Construction Employment Grows In 269 Of 358 Metro Areas From September 2021 To 2022 But Looming Challenges Imperil Future Gains


Houston-The Woodlands-Sugar Land, Texas and Provo-Orem, Utah Have Largest 12-Month Gains; While Orlando-Kissimmee-Sanford, Fla. Has Lost the Most Total Jobs and Has the Fastest Rate of Annual Decline

Construction employment increased in 269 of 358 metro areas between September 2021 and September 2022, according to an analysis by the Associated General Contractors of America of new government employment data. But association officials noted that those job gains could stall as the industry faces a growing list of challenges, including labor shortages, rising materials prices and slowing private-sector demand for construction.

“Firms added as many workers as they could find during the past year to keep pace with strong demand for construction in many parts of the country,” said Stephen E. Sandherr, the association’s chief executive officer. “But as rising interest rates prompt developers to rethink future projects while prices for labor and construction materials remain high, fewer markets may experience job gains in the near future.”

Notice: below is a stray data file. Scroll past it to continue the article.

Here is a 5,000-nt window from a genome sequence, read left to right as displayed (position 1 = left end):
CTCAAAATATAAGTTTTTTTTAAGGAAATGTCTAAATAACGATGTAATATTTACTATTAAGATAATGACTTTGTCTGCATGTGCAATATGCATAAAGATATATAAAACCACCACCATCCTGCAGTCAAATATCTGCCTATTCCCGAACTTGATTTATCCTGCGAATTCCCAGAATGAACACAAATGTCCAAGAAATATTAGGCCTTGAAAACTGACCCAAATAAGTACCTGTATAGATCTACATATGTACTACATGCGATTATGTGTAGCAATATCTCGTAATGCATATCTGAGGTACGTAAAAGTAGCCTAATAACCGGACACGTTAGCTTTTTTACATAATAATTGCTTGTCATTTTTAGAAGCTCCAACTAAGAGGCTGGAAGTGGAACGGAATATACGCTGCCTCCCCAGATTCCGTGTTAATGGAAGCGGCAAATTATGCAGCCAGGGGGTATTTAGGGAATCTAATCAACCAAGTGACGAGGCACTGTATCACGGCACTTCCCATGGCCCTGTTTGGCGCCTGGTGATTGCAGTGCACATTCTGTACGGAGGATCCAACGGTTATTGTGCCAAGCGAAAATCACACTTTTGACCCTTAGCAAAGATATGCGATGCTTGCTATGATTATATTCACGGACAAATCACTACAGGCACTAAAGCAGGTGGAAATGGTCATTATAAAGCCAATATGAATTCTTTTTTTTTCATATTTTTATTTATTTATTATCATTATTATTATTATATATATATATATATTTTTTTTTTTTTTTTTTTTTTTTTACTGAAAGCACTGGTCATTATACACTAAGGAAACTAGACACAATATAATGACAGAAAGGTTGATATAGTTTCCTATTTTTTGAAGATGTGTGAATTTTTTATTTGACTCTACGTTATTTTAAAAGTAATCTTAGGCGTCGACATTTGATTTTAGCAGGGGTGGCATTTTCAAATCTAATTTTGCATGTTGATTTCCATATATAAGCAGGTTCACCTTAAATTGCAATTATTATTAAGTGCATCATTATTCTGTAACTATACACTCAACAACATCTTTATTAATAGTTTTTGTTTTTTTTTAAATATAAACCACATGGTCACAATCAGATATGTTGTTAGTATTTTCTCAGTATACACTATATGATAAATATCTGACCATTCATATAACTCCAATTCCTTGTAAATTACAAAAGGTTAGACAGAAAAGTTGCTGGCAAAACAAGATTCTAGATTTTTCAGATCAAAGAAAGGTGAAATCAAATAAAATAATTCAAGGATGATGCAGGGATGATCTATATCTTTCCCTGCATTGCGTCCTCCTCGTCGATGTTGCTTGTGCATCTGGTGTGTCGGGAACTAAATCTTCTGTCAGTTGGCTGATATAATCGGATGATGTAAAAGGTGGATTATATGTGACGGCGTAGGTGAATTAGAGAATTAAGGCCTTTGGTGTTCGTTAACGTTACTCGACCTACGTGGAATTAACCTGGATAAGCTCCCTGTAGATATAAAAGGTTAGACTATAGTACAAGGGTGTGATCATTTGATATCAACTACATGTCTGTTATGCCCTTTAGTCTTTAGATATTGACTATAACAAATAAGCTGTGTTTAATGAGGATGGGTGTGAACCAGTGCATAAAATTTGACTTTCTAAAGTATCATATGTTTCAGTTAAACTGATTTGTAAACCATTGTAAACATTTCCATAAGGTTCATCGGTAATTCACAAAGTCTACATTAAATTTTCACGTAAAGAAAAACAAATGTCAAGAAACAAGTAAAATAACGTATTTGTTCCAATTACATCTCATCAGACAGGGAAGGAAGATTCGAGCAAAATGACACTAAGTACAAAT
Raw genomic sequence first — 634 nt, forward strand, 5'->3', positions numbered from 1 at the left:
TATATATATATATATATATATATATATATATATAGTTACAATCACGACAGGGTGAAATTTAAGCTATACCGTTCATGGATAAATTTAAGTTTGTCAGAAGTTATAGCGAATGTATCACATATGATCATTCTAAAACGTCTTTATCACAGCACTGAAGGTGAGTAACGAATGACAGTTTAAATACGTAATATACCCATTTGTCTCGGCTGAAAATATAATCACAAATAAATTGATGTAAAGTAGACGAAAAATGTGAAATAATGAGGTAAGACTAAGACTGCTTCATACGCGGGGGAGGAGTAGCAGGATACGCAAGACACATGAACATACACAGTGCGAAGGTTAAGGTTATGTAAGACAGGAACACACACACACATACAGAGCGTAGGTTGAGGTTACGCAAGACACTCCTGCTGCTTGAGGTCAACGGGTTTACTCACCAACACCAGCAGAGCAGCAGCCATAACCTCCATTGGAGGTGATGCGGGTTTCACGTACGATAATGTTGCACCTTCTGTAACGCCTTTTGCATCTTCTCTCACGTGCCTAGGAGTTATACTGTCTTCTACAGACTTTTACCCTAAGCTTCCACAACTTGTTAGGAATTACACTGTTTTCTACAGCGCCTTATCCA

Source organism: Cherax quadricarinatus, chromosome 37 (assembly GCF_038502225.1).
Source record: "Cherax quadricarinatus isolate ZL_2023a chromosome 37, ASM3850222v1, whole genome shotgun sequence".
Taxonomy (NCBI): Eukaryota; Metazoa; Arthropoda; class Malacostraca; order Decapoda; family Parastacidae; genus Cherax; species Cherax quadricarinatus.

Houston-The Woodlands-Sugar Land, Texas added the most construction jobs (29,100 jobs or 14 percent), followed by Dallas-Plano-Irving, Texas (11,000 jobs, 8 percent); Seattle-Bellevue-Everett, Wash. (8,900 jobs, 8 percent) and Los Angeles-Long Beach-Glendale, Calif. (8,800 jobs, 6 percent). The largest percentage gains were in Provo-Orem, Utah (21 percent, 5,700 jobs); Danville, Ill. (17 percent, 100 jobs) and Albuquerque, N.M. (17 percent, 4,200 jobs).

Construction jobs declined over the year in 50 metro areas and were unchanged in 39 areas. The largest loss occurred in Orlando-Kissimmee-Sanford, Fla. (-6,300 jobs, -8 percent), followed by Richmond, Va. (-2,800 jobs, -7 percent); Bergen-Hudson-Passaic, N.J. (-2,100 jobs, -7 percent) and Baton Rouge, La. (-2,100 jobs,     -5 percent). The largest percentage declines occurred in Orlando; Bergen-Hudson-Passaic and Richmond.

Association officials cautioned that rising interest rates are prompting private sector developers to rethink some projects as higher finance costs offset potential returns. They added that labor costs continue to rise as firms struggle to hire enough workers and supply chain challenges inflate the cost of key materials. Sandherr urged federal, state, and local officials to accelerate investments in infrastructure and remove regulatory obstacles – like new Buy America requirements – that will slow new project starts.

“Public officials can offset declining private-sector demand for construction by speeding up planned projects,” Sandherr, the association’s chief executive officer. “There is no shortage of public funds for construction, but too much of it has been encumbered by senseless red tape like new Buy America provisions that will delay progress and undermine economic benefits.”

View the metro employment data.

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